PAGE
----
The paper develops in the next section as we locate our analyses within the evolving literature on violence in schools and in particular on cases of bullying in schools. Following

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Bullying and School Attendance: A case study of Senior High School Students in Ghana

this we focus on the Ghanaian context in advance of a detailed description of our methods and approach to the quantitative analyses. Then we present the results for each of three analytical threads that frame the study as described in the preceding paragraph. In the concluding section we discuss some of the implications and refer to the wider literature to suggest spaces for further research.

1.1 Background
Violence occurs in every country of the world and cuts across class, education, income, age and ethnicity, it is manifestly multi-dimensional, culturally defined and context specific (Furlong and Morrison, 2000; Leach and Humphreys, 2007). Violence against children has been widely documented and sadly it occurs in places where they should be the most protected, that is, in their homes, foster institutions and schools (UN, 2005). Research indicates that violence may be perpetrated by teachers, other staff and school mates on children through corporal punishment, other forms of punishment, sexual aggression and bullying (Leach, et al., 2003; Dunne et al., 2005; Leach and Mitchell, 2006, UN, 2005). While violence may be carried out by people outside these contexts, our specific interest here is about bullying in school as a form of violence carried out by both by teachers on students and students on their peers (Olweus, 1993; Rigby, 2003).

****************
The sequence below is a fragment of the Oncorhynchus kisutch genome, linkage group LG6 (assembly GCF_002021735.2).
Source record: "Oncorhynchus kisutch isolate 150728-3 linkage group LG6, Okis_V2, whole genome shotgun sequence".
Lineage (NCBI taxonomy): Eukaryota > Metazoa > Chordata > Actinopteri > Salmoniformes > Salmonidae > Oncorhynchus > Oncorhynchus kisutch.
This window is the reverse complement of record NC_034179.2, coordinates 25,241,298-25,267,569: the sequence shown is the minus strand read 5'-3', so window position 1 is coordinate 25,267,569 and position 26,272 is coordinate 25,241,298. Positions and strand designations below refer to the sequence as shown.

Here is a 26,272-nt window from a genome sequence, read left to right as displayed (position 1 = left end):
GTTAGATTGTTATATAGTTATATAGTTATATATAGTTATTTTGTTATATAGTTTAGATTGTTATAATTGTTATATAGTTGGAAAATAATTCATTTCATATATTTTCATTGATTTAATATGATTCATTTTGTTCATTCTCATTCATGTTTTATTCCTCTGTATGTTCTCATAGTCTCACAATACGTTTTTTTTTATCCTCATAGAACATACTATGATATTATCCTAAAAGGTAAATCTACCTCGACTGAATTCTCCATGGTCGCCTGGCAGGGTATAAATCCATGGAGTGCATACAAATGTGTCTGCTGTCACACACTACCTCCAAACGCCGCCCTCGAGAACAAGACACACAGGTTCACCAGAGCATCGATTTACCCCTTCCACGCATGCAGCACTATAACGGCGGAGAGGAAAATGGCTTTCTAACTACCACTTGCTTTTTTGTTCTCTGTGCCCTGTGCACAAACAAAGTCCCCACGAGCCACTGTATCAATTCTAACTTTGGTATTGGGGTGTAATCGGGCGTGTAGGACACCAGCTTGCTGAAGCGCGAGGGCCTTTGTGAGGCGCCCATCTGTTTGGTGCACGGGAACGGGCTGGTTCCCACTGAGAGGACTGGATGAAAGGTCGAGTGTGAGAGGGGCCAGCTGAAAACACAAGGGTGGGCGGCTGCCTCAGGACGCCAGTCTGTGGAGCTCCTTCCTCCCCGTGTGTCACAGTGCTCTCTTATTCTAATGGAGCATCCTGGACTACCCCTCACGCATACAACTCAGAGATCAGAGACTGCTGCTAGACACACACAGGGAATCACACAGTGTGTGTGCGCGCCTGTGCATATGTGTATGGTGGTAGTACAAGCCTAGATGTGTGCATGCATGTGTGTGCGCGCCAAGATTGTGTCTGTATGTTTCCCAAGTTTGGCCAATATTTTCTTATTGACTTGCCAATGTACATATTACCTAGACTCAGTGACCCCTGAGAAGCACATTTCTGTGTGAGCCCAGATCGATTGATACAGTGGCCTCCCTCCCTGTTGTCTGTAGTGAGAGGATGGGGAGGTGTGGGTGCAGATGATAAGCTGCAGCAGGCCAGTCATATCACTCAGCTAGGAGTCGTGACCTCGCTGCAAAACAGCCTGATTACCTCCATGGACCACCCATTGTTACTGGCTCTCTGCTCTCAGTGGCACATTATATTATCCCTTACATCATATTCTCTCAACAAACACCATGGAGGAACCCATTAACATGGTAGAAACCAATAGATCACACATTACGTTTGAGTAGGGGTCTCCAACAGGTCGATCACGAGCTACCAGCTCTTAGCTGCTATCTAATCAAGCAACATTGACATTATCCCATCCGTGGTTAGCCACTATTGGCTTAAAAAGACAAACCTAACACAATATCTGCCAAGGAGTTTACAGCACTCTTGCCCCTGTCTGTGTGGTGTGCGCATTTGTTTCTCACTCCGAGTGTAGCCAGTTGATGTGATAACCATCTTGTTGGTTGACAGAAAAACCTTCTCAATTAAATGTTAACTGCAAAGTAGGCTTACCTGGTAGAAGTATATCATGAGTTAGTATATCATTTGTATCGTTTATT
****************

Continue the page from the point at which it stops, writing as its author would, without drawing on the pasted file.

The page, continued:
There is no universally accepted definition of violence but the WHO’s Information Series on School Health: Document Three, provides the following description: Violence is the intentional use of physical force or power, threatened or actual, against oneself, another person, or against a group or community that either results in, or has a high likelihood of resulting in, injury, death, psychological harm, illdevelopment, or deprivation (WHO, 1999:2). While the distinctions in the above definition might be arguable and overlapping, our main concerns in this paper are with violence against ‘another person’, in particular being bullied by ones’ peers. Our primary focus is on interpersonal events in schools that might encompass intentional acts of physical bullying, as well as physiological bullying such as name calling, harassment and other forms of verbal abuse.

Interpersonal violence in schools has many forms and bullying is the most common (Olweus, 1999; WHO, 1999; and Rigby, 2003). It has been categorised as aggression or aggressive behaviour (Peets and Kikas, 2006) that is perpetrated by a more powerful person or group on a weaker person (Smith and Brain, 2000). Some researchers reserve definitions of bullying for repeated acts of aggression (Roland and Munthe, 1989; Whitney and Smith, 1993; Olweus, 1994; Smith and Sharp, 1994; Craig, 1998), but we prefer the definition provided by Askew who describes bullying as a “continuum of behaviour, which involves varying degrees of attempt to gain power and dominance over another” (Askew, 1999:61). This definition encompasses a broader range of intensity in interpersonal bullying that captures single as well as sustained, long term acts of aggression, as well as physical and psychological forms of bullying.